What next for government open data?

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What next for government open data?

Kathleen Hall

The government recently published its white paper on open data, with the newly-created Open Data User Group having met to discuss the next phase. But despite these moves, campaigners are worried that plans to create a £16bn stimulus to the economy through open data are being derailed.

Crucial to open data campaigners is the release of core government datasets, the information which links all other data together in a meaningful way – such as the Ordnance Survey’s postal address register.

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Chris Taggart, CEO and co-founder of digital business OpenCorporates, praised government moves to release a white paper, but said there was a notable gap in its failure to address the issue of core dataset releases.  “This issue has not been tackled and hasn’t really progressed since the November statement,” he said.

“We were hoping to see the next bit opened up. Without the core reference data we can’t make connection between things, all other data depends on it. Without access to that, we won’t see the innovation that was promised. We won’t see the transformation of government data that we want and have the opportunity to have.”

Taggart says there are three main core datasets, which include: the full release of Companies House information; the Ordnance Survey address database and the Post Office postcode address database.

Government bats around dataset question

But while a number of departmental commitments to open data were released with the strategy, a Cabinet Office spokeswoman said that questions around the release of core datasets would be best answered by individual departments. 

However, a spokesman from the Ordnance survey said that decisions around core data releases would be addressed by the newly appointed Data Strategy Board. 

Jonathan Raper, founder of location services company Placr, believes the issue is being batted around and says ministerial intervention will be required in order to push through any further significant data releases. The reforming of government agencies is the key question, he says.

The Public Data Group, which acts as an umbrella group to the trading funds, and Data Strategy Board, set up to advise government on which data to set free, fall under the remit of the Department for Business, Innovation and Skills (BIS).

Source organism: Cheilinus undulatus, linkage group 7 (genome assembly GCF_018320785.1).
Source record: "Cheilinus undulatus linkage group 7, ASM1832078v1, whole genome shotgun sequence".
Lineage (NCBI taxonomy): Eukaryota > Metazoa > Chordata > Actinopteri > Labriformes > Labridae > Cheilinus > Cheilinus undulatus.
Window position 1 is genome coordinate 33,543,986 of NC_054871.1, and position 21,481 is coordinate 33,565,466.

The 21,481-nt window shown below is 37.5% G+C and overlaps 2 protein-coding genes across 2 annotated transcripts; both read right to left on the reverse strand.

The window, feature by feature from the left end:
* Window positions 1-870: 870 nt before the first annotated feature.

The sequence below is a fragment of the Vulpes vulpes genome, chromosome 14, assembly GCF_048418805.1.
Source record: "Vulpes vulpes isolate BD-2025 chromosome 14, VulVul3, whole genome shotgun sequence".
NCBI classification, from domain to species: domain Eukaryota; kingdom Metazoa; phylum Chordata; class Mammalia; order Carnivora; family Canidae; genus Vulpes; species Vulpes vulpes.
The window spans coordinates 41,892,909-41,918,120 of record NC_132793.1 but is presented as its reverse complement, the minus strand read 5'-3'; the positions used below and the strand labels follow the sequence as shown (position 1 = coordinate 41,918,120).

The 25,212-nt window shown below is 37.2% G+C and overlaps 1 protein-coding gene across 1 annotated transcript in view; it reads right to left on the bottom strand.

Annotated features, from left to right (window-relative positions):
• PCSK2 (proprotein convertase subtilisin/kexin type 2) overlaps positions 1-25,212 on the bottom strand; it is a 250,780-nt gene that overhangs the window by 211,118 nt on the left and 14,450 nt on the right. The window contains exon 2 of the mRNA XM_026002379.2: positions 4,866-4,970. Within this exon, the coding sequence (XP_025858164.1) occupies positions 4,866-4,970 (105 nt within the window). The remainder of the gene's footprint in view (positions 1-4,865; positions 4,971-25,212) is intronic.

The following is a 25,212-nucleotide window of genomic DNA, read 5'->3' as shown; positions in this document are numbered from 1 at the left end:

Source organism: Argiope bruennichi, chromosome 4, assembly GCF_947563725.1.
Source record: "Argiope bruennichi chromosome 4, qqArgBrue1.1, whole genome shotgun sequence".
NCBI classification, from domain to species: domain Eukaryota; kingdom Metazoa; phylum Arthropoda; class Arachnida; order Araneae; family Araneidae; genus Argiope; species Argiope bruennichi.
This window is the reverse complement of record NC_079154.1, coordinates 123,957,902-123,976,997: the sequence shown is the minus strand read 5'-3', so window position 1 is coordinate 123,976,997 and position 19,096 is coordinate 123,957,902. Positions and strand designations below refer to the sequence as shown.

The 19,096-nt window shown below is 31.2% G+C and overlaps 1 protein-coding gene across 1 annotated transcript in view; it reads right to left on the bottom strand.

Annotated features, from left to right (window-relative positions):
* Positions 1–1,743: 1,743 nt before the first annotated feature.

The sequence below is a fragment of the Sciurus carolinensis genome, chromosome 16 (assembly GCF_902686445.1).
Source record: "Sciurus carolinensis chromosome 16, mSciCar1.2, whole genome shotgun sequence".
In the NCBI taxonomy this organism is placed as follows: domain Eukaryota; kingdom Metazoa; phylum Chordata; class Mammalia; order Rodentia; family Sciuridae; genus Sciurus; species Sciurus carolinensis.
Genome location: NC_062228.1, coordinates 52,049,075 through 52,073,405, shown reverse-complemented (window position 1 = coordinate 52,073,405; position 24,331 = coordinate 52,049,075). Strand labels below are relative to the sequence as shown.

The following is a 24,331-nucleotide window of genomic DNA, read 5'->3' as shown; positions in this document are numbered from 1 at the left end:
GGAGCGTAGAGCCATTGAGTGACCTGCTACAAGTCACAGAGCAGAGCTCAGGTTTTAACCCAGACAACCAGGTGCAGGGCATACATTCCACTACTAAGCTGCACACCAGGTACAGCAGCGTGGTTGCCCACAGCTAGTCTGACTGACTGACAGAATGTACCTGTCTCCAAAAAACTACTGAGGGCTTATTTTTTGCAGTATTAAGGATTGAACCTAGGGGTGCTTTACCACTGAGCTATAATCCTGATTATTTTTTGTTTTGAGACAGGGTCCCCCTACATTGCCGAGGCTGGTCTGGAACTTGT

“Unless Vince Cable makes a decision, there are not going to be any further releases. 

“Cable rightly says he is frustrated with the banks for stalling growth with a lack of lending, but there is something his department can do to help digital businesses by releasing data. It is ironic that the BIS is holding back business.”

Most transport data has been opened up and Raper’s company is releasing apps for local government and APIs, but he says businesses working in other fields are being impeded by the reluctance to release data. 

“There will be no more timetables without a political decision,” Raper said.

The economics of open data

He believes the argument that data can’t be released without great expense to departments is false. Much of the revenue generated from agencies such as the Met Office and Ordnance survey comes from internal trading within government (83% and 58% respectively), so is effectively money going around in a circle, he says.

Raper is also sceptical about the Open Data User Group (ODUG), which met for the first time last week to advise the government on what public sector information should be released as open data

“We, along with others in the open data community, are boycotting the ODUG, as we don’t see it as something useful – not useful because it’s not being led by the community,” he said. 

“We have difficulty in understanding what they are trying to achieve. They appear to be an advisory group to an advisory group [the Data Strategy Board]. “

However, some campaigners believe a certain amount of positive progress has recently been made by the government. While OpenCorporates’ Taggart says not much new has come from the white paper, he believes its intention to create a development engagement strategy is a step in the right direction.

Emer Coleman, deputy director of digital engagement at the Government Digital Service (GDS), and pioneer of open data at The London Data Store, welcomed the move. 

“I’m pleased about seeing the Developer Engagement Strategy, which is being led by GDS. It’s an important commitment that has been absent in the past, and will provide active engagement with premier users and developers looking at building businesses,” Coleman said.

It may be too early to judge whether the Data Strategy Board has the teeth to drive through the open data revolution, or if a top-down action from the likes of Maude and Cable will be needed to achieve further releases of meaningful information. 

Certainly the government’s recently published information on departmental open data timelines is an encouraging sign. 

But if we are to believe its intention to create a £16bn market place from open data, it will have to put its money where its mouth is when it comes to core datasets.


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